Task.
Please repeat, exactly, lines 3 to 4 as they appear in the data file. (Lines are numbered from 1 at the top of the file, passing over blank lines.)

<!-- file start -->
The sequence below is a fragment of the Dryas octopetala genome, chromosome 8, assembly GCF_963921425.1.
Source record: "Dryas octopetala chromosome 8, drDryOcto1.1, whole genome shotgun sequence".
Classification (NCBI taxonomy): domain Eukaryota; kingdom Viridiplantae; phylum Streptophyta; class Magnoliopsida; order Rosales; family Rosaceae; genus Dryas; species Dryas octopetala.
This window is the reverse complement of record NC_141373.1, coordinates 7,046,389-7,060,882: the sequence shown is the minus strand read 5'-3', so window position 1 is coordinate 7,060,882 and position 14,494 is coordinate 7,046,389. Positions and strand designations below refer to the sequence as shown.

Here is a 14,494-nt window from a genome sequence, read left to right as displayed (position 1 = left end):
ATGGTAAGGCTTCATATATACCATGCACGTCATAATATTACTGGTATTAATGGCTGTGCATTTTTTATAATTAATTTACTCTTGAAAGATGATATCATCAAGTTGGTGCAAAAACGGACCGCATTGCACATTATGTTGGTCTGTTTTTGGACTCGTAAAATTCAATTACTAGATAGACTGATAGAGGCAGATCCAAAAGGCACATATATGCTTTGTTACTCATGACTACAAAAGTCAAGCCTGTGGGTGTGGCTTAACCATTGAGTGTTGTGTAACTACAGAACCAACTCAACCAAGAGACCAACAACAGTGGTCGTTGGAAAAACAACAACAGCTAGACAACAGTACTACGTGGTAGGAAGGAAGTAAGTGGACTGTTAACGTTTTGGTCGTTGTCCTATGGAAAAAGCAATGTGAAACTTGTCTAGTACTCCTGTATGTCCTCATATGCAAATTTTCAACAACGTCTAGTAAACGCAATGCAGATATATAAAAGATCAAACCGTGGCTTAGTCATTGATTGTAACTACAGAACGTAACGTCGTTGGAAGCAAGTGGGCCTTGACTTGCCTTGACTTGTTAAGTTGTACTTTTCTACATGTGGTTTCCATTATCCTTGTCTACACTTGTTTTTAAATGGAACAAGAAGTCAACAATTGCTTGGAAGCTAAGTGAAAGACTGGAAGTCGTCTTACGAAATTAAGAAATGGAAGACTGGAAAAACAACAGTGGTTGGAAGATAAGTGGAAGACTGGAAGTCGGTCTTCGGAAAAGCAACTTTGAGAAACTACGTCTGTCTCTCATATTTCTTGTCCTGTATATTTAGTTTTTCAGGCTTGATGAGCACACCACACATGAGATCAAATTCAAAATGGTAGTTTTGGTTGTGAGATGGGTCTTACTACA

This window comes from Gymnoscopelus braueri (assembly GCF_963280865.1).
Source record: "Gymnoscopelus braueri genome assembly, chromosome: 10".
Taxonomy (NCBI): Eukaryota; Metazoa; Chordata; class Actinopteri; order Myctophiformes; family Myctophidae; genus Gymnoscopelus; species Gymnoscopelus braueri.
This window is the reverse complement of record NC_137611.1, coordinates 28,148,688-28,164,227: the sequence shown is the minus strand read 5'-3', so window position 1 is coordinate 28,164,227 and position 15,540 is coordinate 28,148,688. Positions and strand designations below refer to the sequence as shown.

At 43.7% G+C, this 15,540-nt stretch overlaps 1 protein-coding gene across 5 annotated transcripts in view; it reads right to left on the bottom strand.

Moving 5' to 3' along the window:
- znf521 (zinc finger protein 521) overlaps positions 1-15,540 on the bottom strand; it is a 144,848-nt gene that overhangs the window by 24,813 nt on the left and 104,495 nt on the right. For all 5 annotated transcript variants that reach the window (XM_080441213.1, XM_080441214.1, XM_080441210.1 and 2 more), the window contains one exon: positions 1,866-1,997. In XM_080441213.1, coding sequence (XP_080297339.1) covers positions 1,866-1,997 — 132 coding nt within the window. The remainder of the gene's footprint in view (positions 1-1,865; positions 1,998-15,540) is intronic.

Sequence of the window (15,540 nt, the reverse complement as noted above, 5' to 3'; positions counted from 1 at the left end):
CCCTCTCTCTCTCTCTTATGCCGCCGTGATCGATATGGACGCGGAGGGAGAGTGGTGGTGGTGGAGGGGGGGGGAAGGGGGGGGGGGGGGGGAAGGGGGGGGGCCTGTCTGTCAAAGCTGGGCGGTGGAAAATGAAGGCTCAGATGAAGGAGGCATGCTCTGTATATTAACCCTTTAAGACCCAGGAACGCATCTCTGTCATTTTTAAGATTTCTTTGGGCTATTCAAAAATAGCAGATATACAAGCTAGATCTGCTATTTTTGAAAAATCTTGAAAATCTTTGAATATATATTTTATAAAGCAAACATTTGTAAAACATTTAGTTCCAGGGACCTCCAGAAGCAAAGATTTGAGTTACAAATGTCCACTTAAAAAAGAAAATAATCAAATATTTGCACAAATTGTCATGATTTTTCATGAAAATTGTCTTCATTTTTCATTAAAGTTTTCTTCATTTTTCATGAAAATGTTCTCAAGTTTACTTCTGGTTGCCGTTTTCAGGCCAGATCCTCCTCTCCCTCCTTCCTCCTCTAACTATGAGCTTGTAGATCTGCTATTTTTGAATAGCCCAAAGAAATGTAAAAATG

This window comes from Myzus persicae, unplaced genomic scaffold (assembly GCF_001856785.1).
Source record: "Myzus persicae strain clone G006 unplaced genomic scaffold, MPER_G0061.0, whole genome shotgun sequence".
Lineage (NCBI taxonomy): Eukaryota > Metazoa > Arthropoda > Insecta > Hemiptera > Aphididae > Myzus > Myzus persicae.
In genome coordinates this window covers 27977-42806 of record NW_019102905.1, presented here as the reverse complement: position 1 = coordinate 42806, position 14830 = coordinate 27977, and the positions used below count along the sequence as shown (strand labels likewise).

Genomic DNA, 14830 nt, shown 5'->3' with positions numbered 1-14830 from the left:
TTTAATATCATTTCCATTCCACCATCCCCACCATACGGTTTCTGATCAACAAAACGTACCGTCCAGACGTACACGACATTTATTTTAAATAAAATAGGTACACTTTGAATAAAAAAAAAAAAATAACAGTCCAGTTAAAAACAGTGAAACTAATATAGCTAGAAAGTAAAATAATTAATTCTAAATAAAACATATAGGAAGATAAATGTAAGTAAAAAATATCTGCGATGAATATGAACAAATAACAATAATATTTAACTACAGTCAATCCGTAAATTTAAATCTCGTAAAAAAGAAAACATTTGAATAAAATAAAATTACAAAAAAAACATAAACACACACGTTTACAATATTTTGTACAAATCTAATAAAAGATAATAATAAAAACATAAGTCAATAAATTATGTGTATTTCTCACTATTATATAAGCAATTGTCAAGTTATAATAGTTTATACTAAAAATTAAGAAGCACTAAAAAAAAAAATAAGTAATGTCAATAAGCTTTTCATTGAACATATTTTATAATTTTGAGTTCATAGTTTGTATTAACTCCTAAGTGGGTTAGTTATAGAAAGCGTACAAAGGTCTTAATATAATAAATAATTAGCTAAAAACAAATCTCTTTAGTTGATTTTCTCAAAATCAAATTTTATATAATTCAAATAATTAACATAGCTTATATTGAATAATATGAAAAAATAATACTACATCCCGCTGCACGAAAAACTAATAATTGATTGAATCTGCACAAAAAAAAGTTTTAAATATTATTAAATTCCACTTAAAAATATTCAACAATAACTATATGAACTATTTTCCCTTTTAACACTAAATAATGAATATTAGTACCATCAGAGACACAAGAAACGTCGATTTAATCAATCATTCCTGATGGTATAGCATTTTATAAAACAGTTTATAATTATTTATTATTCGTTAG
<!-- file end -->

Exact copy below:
Classification (NCBI taxonomy): domain Eukaryota; kingdom Viridiplantae; phylum Streptophyta; class Magnoliopsida; order Rosales; family Rosaceae; genus Dryas; species Dryas octopetala.
This window is the reverse complement of record NC_141373.1, coordinates 7,046,389-7,060,882: the sequence shown is the minus strand read 5'-3', so window position 1 is coordinate 7,060,882 and position 14,494 is coordinate 7,046,389. Positions and strand designations below refer to the sequence as shown.